The dazzling beauty and excellent quality of Persian carpets are well known all over the world. Undisputedly, this traditional fine art has always been a central core of Iranian history and culture within the past few thousand years.
Over the centuries, carpet has become one of the most important symbols of the ancient rich culture of Iran and has played a key role in the everyday life of Iranians. On the carpets, Iranians are born, live and raise their families. In each and every home in Iran, rich or poor, one can always find a carpet, which might be old and worn out or very precious. Due to the very close connection between man and carpet over the centuries, carpet reflects the Iranian culture and arts of various historical periods and portrays the related designs, patterns and colors.

Having in mind the ever increasing momentum of communication and exchange of information in recent years, it seems very essential for preserving the valuable qualities of this traditional and ancient Iranian fine art and to serve as a means for introducing it to the general readers as well as enthusiastic students and researchers.
We would effectively contribute to a greater degree of understanding and appreciation of the Persian carpet by a larger number of people throughout the world.
Carpet-weaving is undoubtedly one of the most distinguished manifestations of Iranian culture and art, dating back to the Bronze Age, but as the materials used in carpets including wool and cotton, decay into dust during the course of time, archaeologists couldn't make any special discovery during the archaeological excavations. What have remained for us from the early ages as evidence of carpet-weaving are nothing more than a few pieces of worn-out rugs.
Such fragments do not help very much in recognizing the Carpet-weaving characteristics of pre-Seljuk period (13th and 14th centuries AD). Ag the oldest pieces discovered are those found in eastern Turk Stan, dating back to the third till fifth centuries AD , and also some of the hand-weavings of the Seljuk's of Asia minor on exhibit in Alameda Mosque in Kenya and Ashrafoghlu mosque in Beyshehir, Turkey. These pieces attracted the attention of researchers earlier this century, and now they are kept in the museums of Turkish and Islamic Art in Istanbul and the Mowlana museum in Konya


In a unique archaeological excavation in 1949, the exceptional Pazyryk carpet was discovered ag the ices of Pazyryk Valley, in Altai Mountains in Siberia. It was discovered in the grave of a Scythian prince by a group of Russian archaeologists under the supervision of professor Rudenko. Radiocarbon testing revealed that Pazyryk carpet was woven in the 5th century BC. This carpet is 1.83x2 meters and has 36 symmetrical knots per square centimeters. The advanced weaving technique used in the Pazyryk carpet indicates a long history of evolution and experience of this art. Most experts believe that the Pazyryk carpet is the final achievement of at least one thousand years of experience and history. According to this theory the art of carpet-weaving in Iran is at least 3500 years old.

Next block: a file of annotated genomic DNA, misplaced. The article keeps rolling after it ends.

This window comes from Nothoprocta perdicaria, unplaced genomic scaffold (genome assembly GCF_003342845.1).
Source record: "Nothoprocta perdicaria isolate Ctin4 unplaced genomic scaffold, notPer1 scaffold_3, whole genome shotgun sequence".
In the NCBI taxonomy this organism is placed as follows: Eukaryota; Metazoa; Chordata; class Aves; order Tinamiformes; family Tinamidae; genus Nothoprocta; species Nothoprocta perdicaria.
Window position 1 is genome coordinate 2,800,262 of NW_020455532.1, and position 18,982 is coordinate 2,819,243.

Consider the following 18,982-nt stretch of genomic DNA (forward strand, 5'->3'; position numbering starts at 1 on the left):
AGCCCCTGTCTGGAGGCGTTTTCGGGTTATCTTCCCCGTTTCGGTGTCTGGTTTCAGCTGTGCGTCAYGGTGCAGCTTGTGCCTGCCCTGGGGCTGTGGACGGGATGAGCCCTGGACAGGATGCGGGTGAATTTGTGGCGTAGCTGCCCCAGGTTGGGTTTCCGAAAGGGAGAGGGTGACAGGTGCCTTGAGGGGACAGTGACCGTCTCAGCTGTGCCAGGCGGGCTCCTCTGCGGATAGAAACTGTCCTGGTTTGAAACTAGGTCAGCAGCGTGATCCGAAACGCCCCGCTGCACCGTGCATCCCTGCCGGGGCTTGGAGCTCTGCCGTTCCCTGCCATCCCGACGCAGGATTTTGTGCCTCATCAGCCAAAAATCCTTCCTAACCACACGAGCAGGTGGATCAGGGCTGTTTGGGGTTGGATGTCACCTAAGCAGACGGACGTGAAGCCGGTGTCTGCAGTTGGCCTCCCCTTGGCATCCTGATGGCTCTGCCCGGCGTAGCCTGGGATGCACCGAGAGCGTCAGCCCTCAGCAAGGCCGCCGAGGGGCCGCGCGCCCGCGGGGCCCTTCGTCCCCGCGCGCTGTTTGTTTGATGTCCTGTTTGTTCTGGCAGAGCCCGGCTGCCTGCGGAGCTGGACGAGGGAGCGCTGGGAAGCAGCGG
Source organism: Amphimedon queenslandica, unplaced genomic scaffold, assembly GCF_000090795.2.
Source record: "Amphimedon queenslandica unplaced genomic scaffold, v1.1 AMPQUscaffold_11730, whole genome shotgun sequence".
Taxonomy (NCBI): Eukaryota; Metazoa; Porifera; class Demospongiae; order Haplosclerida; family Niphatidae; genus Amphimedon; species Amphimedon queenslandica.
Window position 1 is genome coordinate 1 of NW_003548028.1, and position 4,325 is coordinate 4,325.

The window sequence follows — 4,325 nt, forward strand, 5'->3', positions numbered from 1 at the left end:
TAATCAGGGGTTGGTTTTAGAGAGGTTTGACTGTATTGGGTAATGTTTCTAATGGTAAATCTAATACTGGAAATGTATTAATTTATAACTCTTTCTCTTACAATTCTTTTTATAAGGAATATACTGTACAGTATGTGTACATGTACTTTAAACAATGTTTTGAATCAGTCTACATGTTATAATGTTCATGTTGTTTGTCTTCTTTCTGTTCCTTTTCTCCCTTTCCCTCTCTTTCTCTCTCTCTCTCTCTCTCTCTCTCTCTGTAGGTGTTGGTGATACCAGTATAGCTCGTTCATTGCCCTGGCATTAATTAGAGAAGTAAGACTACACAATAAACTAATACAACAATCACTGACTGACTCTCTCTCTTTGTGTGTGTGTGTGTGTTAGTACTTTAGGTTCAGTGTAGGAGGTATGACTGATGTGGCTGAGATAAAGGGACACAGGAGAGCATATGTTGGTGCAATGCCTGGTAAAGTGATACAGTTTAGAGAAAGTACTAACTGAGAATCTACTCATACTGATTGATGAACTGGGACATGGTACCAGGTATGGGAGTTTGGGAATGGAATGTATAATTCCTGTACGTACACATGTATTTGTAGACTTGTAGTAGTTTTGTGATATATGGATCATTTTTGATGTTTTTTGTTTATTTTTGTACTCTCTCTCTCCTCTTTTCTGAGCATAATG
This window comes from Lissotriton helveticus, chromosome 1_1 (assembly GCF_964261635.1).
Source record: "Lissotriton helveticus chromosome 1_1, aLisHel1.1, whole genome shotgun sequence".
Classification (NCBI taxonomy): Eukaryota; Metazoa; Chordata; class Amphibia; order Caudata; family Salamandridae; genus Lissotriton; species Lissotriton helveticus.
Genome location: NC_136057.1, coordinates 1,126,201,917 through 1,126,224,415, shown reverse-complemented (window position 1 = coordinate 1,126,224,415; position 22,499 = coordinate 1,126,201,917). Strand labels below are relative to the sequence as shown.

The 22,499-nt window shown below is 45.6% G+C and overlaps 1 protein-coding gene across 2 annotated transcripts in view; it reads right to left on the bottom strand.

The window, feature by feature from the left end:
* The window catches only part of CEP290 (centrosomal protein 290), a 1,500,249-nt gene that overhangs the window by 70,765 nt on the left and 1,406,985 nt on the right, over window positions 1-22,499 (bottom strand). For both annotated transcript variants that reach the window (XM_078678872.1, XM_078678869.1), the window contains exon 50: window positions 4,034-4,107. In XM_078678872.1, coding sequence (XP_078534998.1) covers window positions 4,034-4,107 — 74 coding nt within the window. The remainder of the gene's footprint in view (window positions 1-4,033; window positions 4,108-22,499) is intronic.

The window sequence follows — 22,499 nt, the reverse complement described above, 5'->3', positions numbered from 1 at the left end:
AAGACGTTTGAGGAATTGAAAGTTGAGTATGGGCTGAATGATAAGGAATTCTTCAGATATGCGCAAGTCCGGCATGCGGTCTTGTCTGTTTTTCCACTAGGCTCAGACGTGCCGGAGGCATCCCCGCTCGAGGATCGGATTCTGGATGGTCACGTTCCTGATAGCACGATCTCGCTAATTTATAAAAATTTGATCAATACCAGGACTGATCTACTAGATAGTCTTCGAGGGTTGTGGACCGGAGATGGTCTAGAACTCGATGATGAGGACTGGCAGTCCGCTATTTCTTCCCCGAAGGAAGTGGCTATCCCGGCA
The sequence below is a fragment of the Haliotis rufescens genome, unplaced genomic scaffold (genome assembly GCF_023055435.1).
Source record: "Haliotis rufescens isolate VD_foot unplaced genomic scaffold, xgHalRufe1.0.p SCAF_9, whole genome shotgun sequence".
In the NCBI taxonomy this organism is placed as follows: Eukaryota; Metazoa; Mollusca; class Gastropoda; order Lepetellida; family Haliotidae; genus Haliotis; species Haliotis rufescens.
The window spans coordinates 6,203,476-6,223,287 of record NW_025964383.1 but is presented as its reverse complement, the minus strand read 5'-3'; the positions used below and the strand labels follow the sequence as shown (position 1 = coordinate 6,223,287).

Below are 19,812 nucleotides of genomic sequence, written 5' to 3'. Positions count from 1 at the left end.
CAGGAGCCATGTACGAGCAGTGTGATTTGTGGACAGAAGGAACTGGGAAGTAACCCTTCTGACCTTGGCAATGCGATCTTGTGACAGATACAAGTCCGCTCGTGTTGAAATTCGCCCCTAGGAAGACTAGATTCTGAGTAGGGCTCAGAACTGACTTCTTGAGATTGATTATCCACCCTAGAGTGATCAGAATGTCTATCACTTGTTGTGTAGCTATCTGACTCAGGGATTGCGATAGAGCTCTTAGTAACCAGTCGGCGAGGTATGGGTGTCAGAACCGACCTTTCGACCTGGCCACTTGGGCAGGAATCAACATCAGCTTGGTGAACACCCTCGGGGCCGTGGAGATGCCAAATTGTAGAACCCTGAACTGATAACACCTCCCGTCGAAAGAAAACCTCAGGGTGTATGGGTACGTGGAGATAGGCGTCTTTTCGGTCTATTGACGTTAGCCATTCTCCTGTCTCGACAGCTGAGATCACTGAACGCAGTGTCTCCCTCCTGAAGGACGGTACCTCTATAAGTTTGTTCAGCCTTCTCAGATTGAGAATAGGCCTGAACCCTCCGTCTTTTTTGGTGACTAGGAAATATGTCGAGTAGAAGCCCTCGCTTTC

In 1978, the founders of the Carpet Museum of Iran established this museum with a limited number of Persian carpets and kilims, in order to revive and develop the art of carpet-weaving in the country, and to provide a source to satisfy the need for research about the historical background and evolution of this art.
The Carpet Museum of Iran, with its beautiful architecture and facade resembling a carpet-weaving loom is located on the northwest of Laleh Park in Tehran. It is composed of two exhibition galleries covering an area of 3400 m'. The ground floor gallery is assigned to permanent exhibitions and the upper floor gallery is considered for the temporary exhibitions of carpets, kilims ailed carpet designs.
At the beginning, the museum's collection consisted of 275 pieces of exquisite carpets and kilims, bought from dome and foreign markets, and obtained from different museums such as Golestan Palace Museum.
The most precious Persian carpets of the 16th through to the present century make the collection of the Museum providing a very rich source for researchers. After the Islamic Revolution, the museum's collection got richer because the exquisite carpets of the Saad Abad Palaces and the state organizations were transferred to the museum.
Many of the masterpieces woven in the important
carpet-weaving centers of Iran such as Tabriz, Isfahan, Kashan, Khorasan , Kerman, Kurdistan and the tribal regions are permanently exhibited in the ground floor gallery of the museum.



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